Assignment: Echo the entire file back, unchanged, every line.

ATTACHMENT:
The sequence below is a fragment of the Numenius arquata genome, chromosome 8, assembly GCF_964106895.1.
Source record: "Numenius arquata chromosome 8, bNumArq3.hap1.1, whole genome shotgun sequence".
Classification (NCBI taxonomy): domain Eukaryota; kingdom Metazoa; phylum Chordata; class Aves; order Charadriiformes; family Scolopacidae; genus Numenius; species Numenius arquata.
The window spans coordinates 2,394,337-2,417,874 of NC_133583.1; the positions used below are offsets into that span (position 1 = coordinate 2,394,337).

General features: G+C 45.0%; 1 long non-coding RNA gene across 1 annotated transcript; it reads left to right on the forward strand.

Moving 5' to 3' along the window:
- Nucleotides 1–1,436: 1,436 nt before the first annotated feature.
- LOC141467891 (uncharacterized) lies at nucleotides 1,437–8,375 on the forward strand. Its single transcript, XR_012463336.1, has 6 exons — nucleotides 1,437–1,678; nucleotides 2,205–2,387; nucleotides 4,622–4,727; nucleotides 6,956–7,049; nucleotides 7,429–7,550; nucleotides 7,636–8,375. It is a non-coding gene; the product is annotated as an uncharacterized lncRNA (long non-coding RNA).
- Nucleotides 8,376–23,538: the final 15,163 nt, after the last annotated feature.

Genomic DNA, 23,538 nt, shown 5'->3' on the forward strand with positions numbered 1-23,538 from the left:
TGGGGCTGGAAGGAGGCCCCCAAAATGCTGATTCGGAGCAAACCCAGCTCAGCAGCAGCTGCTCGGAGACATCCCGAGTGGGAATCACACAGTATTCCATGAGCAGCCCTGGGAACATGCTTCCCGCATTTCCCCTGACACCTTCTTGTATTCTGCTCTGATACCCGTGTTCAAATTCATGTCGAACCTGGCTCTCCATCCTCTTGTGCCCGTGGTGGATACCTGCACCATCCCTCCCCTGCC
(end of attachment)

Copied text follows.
The sequence below is a fragment of the Numenius arquata genome, chromosome 8, assembly GCF_964106895.1.
Source record: "Numenius arquata chromosome 8, bNumArq3.hap1.1, whole genome shotgun sequence".
Classification (NCBI taxonomy): domain Eukaryota; kingdom Metazoa; phylum Chordata; class Aves; order Charadriiformes; family Scolopacidae; genus Numenius; species Numenius arquata.
The window spans coordinates 2,394,337-2,417,874 of NC_133583.1; the positions used below are offsets into that span (position 1 = coordinate 2,394,337).

General features: G+C 45.0%; 1 long non-coding RNA gene across 1 annotated transcript; it reads left to right on the forward strand.

Moving 5' to 3' along the window:
- Nucleotides 1–1,436: 1,436 nt before the first annotated feature.
- LOC141467891 (uncharacterized) lies at nucleotides 1,437–8,375 on the forward strand. Its single transcript, XR_012463336.1, has 6 exons — nucleotides 1,437–1,678; nucleotides 2,205–2,387; nucleotides 4,622–4,727; nucleotides 6,956–7,049; nucleotides 7,429–7,550; nucleotides 7,636–8,375. It is a non-coding gene; the product is annotated as an uncharacterized lncRNA (long non-coding RNA).
- Nucleotides 8,376–23,538: the final 15,163 nt, after the last annotated feature.

Genomic DNA, 23,538 nt, shown 5'->3' on the forward strand with positions numbered 1-23,538 from the left:
TGGGGCTGGAAGGAGGCCCCCAAAATGCTGATTCGGAGCAAACCCAGCTCAGCAGCAGCTGCTCGGAGACATCCCGAGTGGGAATCACACAGTATTCCATGAGCAGCCCTGGGAACATGCTTCCCGCATTTCCCCTGACACCTTCTTGTATTCTGCTCTGATACCCGTGTTCAAATTCATGTCGAACCTGGCTCTCCATCCTCTTGTGCCCGTGGTGGATACCTGCACCATCCCTCCCCTGCC